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The 3-Minute Sermon

July 14, 2010 at 3:41 am in Ecclesiastes, Executive Speaking, Speechifying by John Freisinger | 2 Comments

I happened upon the service by accident. I had a 2 hour layover at Chicago’s Midway Airport. At 11:00am an announcement came over the airport loudspeaker announcing that there would be a Mass celebrated at 11:30 in the chapel by the C Concourse. “Stop by and I’ll have you out in 30 minutes.” Intrigued I found my way to Father Bede’s (sp?) service.

Now a Catholic Mass is usually about 1 hour, 45 minutes if you have a short sermon and a tailwind, so a 30-minute mass intrigued me. One reading, the Gospel and a 3-minute sermon. Yes, a 3 minute sermon directly relevant to the day’s readings.

After the mass, which only lasted 26 minutes, I asked the priest how often he celebrated Mass at the airport. “2 – 3 times a week. Always a new crowd.” I joked that he could just recycle sermons and no one would know the difference.

“Why would I do that?” he replied indignantly. “They are so easy to come by. Just listen for the message in the Gospel, think of how that message impacted your life and tell them the story. Close it up with a line about how they can use this on their travels and you are done.”

Now that is a great speech formula. Message, story, immediate relevance for the audience and all in 3 minutes or less. If only more people thought like Fr. Bede. Thanks for the sermon.

Sleeping Through the Sing Song Sermon

July 14, 2010 at 3:37 am in Ecclesiastes by John Freisinger | No Comments

Our Father (3)

who art in Heaven (5)

hallowed be Thy Name (6)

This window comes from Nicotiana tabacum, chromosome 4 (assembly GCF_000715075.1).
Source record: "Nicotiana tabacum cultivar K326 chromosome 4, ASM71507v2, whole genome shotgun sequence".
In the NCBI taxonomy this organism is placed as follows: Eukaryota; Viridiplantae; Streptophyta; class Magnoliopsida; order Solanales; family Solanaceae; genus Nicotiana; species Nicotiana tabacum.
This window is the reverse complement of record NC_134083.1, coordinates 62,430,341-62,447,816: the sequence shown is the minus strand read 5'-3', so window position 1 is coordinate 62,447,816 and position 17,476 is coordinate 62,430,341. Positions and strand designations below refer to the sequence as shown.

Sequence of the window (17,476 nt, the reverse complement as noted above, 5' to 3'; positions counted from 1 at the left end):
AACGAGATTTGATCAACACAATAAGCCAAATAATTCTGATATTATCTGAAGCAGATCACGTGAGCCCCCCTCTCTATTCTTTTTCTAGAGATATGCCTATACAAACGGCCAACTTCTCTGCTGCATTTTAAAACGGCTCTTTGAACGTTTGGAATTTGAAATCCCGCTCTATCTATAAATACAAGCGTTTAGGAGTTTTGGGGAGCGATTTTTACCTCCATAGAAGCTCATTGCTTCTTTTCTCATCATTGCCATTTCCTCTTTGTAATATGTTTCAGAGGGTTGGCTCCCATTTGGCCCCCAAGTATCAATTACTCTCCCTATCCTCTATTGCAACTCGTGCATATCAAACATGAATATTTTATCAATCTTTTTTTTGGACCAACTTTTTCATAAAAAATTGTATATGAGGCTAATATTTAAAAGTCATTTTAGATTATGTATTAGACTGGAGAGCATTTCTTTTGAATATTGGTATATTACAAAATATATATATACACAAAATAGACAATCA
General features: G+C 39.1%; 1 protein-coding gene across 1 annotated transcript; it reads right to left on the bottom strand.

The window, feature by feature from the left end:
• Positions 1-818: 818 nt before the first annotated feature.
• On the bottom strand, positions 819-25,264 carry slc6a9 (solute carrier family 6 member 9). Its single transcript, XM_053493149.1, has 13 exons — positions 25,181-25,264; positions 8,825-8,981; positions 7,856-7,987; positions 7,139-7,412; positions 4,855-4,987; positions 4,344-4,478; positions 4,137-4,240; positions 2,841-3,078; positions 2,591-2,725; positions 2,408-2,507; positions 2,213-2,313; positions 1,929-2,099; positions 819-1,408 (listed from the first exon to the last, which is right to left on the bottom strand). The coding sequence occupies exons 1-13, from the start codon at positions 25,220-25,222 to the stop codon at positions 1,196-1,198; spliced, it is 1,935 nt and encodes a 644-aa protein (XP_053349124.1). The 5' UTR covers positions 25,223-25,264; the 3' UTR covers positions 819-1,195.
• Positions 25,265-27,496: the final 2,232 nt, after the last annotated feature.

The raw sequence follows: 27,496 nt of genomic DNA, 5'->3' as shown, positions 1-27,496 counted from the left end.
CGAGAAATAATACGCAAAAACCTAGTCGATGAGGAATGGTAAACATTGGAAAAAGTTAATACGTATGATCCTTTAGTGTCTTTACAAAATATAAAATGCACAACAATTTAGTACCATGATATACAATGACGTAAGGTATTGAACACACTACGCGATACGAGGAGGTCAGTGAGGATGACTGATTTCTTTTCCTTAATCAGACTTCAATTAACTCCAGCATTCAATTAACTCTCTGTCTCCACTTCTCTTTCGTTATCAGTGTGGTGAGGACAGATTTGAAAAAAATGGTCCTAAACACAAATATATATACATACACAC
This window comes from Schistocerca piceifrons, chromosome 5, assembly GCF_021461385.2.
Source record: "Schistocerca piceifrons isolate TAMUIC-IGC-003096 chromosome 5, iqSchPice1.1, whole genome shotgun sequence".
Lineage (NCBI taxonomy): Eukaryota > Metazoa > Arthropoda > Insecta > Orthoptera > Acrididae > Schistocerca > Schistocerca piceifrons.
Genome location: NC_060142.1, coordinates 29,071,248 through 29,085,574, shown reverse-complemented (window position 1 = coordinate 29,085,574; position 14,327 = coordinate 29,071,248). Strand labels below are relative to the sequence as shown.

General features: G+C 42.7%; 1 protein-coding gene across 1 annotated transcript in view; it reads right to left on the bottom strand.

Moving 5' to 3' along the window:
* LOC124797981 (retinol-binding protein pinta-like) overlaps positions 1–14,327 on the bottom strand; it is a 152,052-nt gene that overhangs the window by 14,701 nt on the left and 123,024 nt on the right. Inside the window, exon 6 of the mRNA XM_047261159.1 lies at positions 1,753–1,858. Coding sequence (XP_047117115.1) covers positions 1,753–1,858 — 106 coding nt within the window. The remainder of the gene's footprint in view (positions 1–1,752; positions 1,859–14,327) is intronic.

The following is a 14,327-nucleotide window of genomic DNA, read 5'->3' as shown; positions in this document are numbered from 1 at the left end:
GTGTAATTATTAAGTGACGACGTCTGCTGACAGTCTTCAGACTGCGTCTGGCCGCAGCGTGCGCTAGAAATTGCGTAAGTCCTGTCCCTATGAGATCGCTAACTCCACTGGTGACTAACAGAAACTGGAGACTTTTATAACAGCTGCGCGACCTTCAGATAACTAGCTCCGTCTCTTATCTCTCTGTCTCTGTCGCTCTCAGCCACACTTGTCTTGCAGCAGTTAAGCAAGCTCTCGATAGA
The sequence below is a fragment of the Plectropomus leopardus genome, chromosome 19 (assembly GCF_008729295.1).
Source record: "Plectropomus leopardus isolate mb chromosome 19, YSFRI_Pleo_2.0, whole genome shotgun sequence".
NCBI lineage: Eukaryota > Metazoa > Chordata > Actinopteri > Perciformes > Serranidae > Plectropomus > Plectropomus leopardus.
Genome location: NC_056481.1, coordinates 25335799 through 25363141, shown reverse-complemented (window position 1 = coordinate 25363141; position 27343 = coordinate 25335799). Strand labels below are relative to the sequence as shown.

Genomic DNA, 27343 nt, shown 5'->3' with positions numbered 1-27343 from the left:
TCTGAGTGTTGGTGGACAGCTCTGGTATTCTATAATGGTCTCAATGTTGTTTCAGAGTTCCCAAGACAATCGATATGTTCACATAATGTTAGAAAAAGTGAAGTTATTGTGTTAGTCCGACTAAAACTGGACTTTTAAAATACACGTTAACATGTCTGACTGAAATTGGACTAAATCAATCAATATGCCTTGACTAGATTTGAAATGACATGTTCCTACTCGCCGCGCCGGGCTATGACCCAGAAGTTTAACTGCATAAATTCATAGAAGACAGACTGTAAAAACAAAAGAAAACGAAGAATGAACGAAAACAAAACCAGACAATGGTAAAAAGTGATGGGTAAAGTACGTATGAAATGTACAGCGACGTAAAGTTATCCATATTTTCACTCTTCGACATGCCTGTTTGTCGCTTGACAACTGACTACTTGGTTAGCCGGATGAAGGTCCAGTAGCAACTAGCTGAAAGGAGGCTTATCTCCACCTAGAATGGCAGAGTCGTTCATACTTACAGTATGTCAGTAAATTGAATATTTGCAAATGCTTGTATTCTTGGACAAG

Thy Kingdom come (4)

Thy Will be done (4)

On earth (2)

As it is in Heaven (6)

The cadence is familiar to most of us. Prayers broken into 3-6 syllable segments to make sure everyone can keep up. This sort of sing-song meter is very common throughout spoken prayer but on Sunday the sermon continued to follow the cadence. Speaking in clipped phrases the priest did his best to get to the heart of the Gospel message but sadly within minutes his sing-song tone had lulled just about everyone into a comfortable stupor. Trapped in the middle of his hypnotic delivery was his key point which fell on the deaf ears of a congregation that had struggled to keep their focus.

I even began to wonder why my mind was wandering. I work on practicing active listening and I was daydreaming about 4 minutes in. My mind kept repeating, “There is a direct correlation between the audience’s attention and the speaker’s vocal dimension.”

Vary your delivery, that’s the key. And there are so many ways to do it. Slow down or speed up. Vary the length of your phrases. Raise or lower your volume. Pause. Add emphasis to key words. Use alliteration, rhyming, free verse, iambic pentameter, dialogue, even repetition of a key phrase. Just change your delivery and change it often. Their attention is fueled by your dimension.


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